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NORTH ADAMS, Mass — For nearly 20 years Trenton Doyle Hancock has been exploring “Mounds” as an organizational and a metaphysical system. Through paintings, comics, sculptures, and gathered objects like board games and collectible toys, he has built an elaborate mythology around his sentient Mounds and their “Moundverse.” The Mounds have followed Hancock since he was a kid, emerging in his imagination at a young age. In an interview with Hyperallergic for the opening of Mind of the Mound: Critical Mass at the Massachusetts Museum of Contemporary Art he noted his urge to “hunt and gather” material that can “orbit around me all the time.” “There’s something comforting in that — I can plot my existence in space through the breadcrumbs of materials.”
With Mind of the Mound at MASS MoCA’s football-field sized Building 5, Hancock has the opportunity to spin his world out to its most expansive iteration yet. Hancock’s is a world with its own creation myths and conflicts — colorful and fun, but with serious undertones. It allows Hancock and viewers to consider big ideas of memory, self-identity and ownership, how identity is built, and how we satisfy or deny ourselves.
At the center of this world are the Mounds, a species of plant-animal cryptids that live in the forest, absorb negative energy, communicate through dreams, and protect themselves with vibrations and force fields of color. Long relegated to the canvas or cartoon cells, at MASS MoCA they are realized as large furry heaps covered in black and white stripes with pink splotches. They are structures that can house a museum within a museum, or video installations of Moundverse legends. They are installed like specimens in a natural history museum, and, for anyone familiar with Hancock’s paintings and drawings, these specimens are surprisingly large in scale. The exhibition’s curator, Denise Markonish, said some visitors described feeling small as they looked up at towering figures around them.
In addition to the Mounds, the exhibition features other recurring characters in the Moundverse — for instance, the Mounds’ natural antagonists, “the Vegans,” who love tofu, order, and emptiness, and can’t see color. They appear around the space as skeletal cartoon cut-outs, climbing, sulking, and spouting negative catchphrases (e.g., “You deserve less”). Other characters include Undom Endgle, a protective mother figure who cares for the souls of departed Mounds, and Torpedoboy, Hancock’s alter ego who always wears his yellow tights and tighty-whiteys, and who strives with mixed results to protect Mound-dom.
Mind of the Mound fills in the backstory of the Moundverse with wall-sized cartoon panels that explain the “science” of Mounds in a style that evokes R. Crumb and other underground comix artists. There are also many of Hancock’s remarkable collage-paintings, which are largely abstractions based on elements like the Mounds’ black and white stripes, textured with such objects as bottle caps, which create rhythmic waves of form and color through visual fragments.
The space of MASS MoCA allows Hancock to showcase what he calls his “iceberg of information” — source materials such as toys and board games that he has gathered since childhood. Most will inspire nostalgia for some Generation X visitors (Hancock was born in 1974), their cultural significations transcending their original functions. He describes how “these things tend to pile up in our heads and become the total of what makes us us.” This process considerably structures the exhibition and Hancock’s practice. “When it comes to identity, especially Black identity, the issue of ownership becomes central,” he said, referring to the experience of “being owned, owning a language or a culture that is stripped from you, [and] cobbling together something to call yourself.”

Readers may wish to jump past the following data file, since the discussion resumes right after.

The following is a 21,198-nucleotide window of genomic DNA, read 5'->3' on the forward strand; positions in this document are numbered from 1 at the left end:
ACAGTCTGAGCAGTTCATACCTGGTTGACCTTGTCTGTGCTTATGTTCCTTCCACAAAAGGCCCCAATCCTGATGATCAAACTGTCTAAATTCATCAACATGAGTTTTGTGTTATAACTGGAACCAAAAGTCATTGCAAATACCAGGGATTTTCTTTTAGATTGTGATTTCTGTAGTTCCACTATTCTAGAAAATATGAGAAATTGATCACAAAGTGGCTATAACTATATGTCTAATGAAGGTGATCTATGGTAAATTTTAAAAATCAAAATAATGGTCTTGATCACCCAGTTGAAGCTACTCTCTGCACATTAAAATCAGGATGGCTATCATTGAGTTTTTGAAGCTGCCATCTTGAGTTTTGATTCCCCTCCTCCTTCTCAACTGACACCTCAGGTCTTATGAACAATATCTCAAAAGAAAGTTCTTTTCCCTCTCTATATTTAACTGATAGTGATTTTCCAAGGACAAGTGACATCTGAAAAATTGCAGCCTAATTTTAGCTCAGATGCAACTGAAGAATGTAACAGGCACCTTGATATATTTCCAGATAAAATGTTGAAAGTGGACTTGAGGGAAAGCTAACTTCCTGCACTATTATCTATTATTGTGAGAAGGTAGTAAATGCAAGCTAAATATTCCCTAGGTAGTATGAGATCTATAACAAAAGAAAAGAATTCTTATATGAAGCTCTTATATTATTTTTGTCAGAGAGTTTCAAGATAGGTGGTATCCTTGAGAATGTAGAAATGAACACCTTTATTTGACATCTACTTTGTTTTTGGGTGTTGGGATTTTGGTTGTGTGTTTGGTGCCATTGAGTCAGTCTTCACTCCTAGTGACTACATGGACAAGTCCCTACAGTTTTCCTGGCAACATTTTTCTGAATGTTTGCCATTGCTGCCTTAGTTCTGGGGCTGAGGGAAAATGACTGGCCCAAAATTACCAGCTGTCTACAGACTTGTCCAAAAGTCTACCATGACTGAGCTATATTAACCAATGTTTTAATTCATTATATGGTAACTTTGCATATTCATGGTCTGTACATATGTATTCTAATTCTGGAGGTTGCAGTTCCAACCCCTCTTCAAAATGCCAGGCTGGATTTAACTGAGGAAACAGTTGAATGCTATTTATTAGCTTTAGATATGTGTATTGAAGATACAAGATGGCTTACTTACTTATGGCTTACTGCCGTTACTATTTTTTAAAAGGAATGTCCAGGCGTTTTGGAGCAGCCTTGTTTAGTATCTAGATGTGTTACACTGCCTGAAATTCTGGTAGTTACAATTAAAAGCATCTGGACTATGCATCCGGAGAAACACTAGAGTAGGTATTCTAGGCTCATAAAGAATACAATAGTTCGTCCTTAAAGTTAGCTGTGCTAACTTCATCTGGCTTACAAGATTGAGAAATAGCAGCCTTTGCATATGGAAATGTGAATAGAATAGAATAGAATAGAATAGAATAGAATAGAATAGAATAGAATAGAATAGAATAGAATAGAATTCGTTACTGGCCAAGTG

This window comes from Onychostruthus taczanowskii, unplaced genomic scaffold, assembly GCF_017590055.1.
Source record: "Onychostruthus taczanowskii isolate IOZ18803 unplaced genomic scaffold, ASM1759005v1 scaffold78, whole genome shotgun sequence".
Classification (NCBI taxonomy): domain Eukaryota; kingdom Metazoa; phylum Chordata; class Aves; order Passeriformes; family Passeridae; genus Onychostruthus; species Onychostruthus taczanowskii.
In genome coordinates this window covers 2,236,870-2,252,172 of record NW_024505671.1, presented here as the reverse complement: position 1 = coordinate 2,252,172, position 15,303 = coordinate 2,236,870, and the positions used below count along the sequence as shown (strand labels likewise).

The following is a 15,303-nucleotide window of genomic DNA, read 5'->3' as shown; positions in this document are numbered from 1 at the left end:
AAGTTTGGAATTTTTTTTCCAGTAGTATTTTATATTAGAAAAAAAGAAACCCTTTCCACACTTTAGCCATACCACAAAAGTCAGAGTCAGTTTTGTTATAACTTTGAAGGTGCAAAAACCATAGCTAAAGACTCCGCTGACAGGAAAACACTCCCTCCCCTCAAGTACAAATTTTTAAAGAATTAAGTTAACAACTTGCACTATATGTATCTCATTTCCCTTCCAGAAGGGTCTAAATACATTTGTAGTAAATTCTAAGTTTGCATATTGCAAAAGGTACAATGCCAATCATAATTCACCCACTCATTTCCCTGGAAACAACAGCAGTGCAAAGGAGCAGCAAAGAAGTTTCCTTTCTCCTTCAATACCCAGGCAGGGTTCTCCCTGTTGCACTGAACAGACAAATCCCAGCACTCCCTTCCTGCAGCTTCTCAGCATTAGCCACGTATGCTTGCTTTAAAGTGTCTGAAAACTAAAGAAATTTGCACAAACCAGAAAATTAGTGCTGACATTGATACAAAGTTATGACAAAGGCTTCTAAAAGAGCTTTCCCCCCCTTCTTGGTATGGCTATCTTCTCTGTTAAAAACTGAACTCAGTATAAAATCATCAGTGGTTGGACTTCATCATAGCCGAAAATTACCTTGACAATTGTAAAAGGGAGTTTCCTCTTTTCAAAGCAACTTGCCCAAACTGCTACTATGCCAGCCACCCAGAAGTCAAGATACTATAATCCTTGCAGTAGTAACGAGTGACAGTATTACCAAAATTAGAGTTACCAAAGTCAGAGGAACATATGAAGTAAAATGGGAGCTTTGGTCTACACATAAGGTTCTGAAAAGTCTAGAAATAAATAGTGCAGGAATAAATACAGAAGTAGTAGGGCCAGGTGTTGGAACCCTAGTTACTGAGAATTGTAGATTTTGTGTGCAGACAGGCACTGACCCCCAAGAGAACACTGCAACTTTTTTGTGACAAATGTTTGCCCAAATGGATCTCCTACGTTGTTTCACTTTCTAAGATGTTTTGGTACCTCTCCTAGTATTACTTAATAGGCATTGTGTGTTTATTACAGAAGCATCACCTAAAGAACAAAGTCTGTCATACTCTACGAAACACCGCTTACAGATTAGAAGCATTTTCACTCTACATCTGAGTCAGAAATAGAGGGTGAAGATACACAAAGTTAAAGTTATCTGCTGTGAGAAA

And this process acknowledges there is a multiverse of systems (he jokes that his next project will deal with the worldview of the Vegans), perhaps most poignantly examined in the exhibit’s first installation. Upon entering the exhibition viewers encounter a small house with three trick-or-treaters wearing cheap plastic Halloween costumes of Moundverse characters. They are walking away, repelled by a giant crucifix bursting from the front door. Inside is a middle-class African-American sitting room circa the 1980s, an amalgam of the different houses Hancock lived in growing up in Texas. Copies of Jet are lying around, along with a Mahalia Jackson record, several simple doll-like porcelain figurines, and a TV set blaring a Christian channel on which two pastors rant about the occult meanings hidden in the cartoons He-Man and Voltron.
Hancock said his family took piety seriously, that it was like making sure the gas stove was off or the smoke detectors worked. “They talked about spiritual protection in a way that is very real — angels and demons,” he explained.
An invented mythology can become self-indulgent in less generous hands. Done well, however, it can direct us toward new and unconventional ways of thinking. Hancock combines a commitment to his mythology with technical skill and a dedication to inclusiveness — his characters and multimedia works communicate to a range of viewers. At the exhibition’s opening, he spent most of the night beside one his large cut-out cartoon self-portraits, greeting everyone who passed by. Above his head, a cartoon bubble text offered a reminder. “It’s up to each individual to make learning fun.”
Mind of the Mound: Critical Mass continues at MASS MoCA (1040 MASS MoCA Way, North Adams, Massachusetts) through March 2020. The exhibition was curated by Denise Markonish.
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